The main issues with the present food system are beautifully visualized, described and quantified in the compelling handout by Bendjebbar et al. (2019). However, the policy responses to these problems have been at best inadequate, and at worst bordering on irresponsibility. As we have already noted, in the IPES-Food report of 2017 regarding system blockages, vested interests are standing in the way of an integrated, inclusive, responsible and holistic approach to the problems. The food system, climate change, obesity, under and mal-nourishment, ecological degradation and growing inequity are not separate events. They are all connected, as well represented by the universally agreed 2030 Agenda for Sustainable Development, including its 17 Sustainable Development Goals (SDGs).

Agroecology is the only approach that will be able to do this because it deals with the root causes of the unsustainable food system. It is inclusive, holistic and merges the three sustainable development dimensions and addresses all the SDGs. It helps solve the crippling climate emergency by being carbon neutral, and a major carbon sink, reducing the atmospheric carbon stock, which was and still is, released by conventional and industrial agriculture (crop and livestock). Agroecology will not solve the problem alone but it will make a major contribution if it is implemented in its three dimensions (social, environmental and economic) at once and on global scale with no further delays. The transformation is possible with immediate effect given that knowledge is sufficient to get started. R&D funds must be redirected 100% towards agroecology, organic agriculture, regenerative agriculture and permaculture to assist farmers with new science, knowledge and technologies, in particular because of the need for adaptation to the many different ecological, economic and social conditions and for ecosystem restoration. These systems work with nature, not against it.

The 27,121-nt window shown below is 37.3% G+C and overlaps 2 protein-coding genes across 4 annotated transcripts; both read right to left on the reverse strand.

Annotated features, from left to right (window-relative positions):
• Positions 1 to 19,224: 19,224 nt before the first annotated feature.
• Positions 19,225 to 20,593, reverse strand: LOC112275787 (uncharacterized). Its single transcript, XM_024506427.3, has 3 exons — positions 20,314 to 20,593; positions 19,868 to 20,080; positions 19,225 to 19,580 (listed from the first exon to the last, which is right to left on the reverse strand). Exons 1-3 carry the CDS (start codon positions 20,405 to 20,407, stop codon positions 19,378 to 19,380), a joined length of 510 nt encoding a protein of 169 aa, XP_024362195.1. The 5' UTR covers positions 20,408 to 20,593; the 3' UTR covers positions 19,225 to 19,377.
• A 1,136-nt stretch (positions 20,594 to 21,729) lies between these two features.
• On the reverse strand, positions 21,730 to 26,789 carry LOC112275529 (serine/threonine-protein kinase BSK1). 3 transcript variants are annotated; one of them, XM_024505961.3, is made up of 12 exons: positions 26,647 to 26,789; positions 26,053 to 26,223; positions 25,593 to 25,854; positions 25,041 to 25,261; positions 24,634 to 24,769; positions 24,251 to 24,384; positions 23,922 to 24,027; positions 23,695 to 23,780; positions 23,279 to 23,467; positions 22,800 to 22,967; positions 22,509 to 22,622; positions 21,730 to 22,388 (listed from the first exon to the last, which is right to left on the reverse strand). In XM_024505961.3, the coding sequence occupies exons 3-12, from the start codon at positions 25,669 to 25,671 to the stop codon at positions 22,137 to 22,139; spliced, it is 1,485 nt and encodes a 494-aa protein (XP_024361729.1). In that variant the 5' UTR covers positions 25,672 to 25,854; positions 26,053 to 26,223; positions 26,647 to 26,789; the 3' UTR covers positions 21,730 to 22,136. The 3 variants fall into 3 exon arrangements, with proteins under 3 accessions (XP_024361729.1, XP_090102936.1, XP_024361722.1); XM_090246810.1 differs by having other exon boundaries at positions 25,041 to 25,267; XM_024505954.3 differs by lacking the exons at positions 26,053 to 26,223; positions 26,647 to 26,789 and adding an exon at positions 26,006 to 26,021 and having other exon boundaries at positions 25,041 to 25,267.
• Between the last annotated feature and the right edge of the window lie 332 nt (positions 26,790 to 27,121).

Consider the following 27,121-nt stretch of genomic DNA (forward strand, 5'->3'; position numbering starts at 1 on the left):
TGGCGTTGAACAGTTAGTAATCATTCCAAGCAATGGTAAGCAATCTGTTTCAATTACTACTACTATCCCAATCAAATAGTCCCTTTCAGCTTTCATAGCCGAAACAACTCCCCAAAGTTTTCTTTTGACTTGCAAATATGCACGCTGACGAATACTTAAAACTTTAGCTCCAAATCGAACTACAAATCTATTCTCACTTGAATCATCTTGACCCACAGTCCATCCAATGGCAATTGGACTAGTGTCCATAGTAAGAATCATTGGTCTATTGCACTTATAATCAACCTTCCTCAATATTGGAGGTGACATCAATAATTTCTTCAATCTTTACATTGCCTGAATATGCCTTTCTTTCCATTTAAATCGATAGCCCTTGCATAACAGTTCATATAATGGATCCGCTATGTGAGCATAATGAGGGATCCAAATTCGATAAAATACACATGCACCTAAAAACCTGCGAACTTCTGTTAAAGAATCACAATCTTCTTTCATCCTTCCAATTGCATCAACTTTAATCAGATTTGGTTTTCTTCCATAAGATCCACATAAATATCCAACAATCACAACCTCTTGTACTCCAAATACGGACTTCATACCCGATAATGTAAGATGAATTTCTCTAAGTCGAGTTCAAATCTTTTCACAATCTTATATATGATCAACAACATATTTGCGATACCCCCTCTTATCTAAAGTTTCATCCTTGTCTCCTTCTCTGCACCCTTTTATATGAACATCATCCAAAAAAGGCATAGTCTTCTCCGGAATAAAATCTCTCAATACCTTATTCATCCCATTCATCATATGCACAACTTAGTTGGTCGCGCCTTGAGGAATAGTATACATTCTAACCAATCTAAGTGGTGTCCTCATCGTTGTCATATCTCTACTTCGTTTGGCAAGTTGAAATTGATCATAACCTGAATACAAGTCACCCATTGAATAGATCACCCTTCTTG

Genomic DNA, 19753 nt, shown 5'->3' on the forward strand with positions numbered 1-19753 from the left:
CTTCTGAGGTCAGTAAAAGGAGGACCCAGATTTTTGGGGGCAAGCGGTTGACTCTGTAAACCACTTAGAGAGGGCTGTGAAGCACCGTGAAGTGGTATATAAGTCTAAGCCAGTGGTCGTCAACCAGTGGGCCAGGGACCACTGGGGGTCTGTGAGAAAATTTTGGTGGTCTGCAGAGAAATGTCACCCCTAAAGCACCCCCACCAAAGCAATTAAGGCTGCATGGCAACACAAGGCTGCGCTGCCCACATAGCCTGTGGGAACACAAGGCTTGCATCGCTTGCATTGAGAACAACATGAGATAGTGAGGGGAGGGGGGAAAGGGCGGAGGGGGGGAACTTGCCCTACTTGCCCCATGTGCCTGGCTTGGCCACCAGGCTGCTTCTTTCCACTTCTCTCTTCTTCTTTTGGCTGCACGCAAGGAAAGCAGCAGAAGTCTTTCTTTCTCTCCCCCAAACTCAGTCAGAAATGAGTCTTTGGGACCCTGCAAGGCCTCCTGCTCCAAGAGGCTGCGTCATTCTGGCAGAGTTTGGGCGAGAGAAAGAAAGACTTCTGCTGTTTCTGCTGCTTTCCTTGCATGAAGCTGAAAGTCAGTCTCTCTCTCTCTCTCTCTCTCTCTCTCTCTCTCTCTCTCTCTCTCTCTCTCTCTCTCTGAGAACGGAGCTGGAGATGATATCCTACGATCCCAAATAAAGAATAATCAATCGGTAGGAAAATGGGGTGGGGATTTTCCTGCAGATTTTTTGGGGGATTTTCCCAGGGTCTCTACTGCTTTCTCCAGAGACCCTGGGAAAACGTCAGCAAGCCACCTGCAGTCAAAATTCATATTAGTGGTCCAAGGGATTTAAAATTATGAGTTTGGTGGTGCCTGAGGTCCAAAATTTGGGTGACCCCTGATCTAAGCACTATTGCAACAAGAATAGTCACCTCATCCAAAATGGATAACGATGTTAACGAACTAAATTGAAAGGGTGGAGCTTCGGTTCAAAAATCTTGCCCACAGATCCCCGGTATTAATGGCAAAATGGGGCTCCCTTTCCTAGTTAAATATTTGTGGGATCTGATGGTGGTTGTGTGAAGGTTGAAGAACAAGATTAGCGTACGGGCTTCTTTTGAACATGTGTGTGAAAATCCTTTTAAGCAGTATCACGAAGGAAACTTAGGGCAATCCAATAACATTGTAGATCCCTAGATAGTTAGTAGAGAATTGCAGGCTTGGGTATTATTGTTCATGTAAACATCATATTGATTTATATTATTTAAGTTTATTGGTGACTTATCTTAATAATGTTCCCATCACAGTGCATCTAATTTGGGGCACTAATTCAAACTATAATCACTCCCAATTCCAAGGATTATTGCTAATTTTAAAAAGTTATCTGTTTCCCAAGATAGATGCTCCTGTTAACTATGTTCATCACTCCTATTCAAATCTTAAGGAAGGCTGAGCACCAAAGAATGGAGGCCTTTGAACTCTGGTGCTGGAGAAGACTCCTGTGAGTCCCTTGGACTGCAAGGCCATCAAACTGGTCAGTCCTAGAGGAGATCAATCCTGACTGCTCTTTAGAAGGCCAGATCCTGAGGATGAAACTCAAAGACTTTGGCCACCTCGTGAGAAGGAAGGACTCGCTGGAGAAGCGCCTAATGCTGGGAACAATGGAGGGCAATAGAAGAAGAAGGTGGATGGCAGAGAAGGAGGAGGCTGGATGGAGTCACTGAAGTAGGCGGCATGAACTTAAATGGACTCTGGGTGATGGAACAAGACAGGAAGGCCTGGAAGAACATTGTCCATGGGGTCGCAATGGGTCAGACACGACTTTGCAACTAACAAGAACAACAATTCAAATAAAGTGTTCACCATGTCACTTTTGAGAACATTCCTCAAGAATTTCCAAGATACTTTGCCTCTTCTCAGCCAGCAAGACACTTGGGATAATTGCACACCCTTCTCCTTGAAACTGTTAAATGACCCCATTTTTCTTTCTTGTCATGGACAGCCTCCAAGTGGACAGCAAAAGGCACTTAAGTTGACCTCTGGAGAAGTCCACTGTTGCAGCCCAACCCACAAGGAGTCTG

About The Author 

Hans R. Herren, PhD

Hans R. Herren, PhD is founder and President of the Biovision Foundation (Zurich) and President of the Millennium Institute (Washington DC). Until 2005 he was Director General of the International Centre of Insect Physiology and Ecology, Kenya. He was Director of the Plant Health Division at the International Institute of Tropical Agriculture, Nigeria (1979-1994). He has MSc and PhD degrees in agronomy, plant breeding and entomology (ETH-Z), with specialization in biological control (UC Berkeley). For his scientific and development achievements he has been awarded among others the Right Livelihood Award 2013; World Food Prize 1995; Tyler Prize for Environmental Achievement 2003; the National Academy of Sciences and the Third World Academy of Sciences membership, and is member of IPES-Food and the IFOAM-OI World Board. He also co-chaired the UN and World Bank sponsored International Assessment of Agricultural Knowledge, Science and Technology for Development (IAASTD, 2009).

← Previous Chapter:
CHAPTER 7 A Food System Fit for the Future by Tony Juniper
Next Chapter: →
CHAPTER 9 Two Paradigms of Science – and Two Models of Science-Based Agriculture by Colin Tudge

Quick Links

Book Chapters

Key Themes

Purchase the book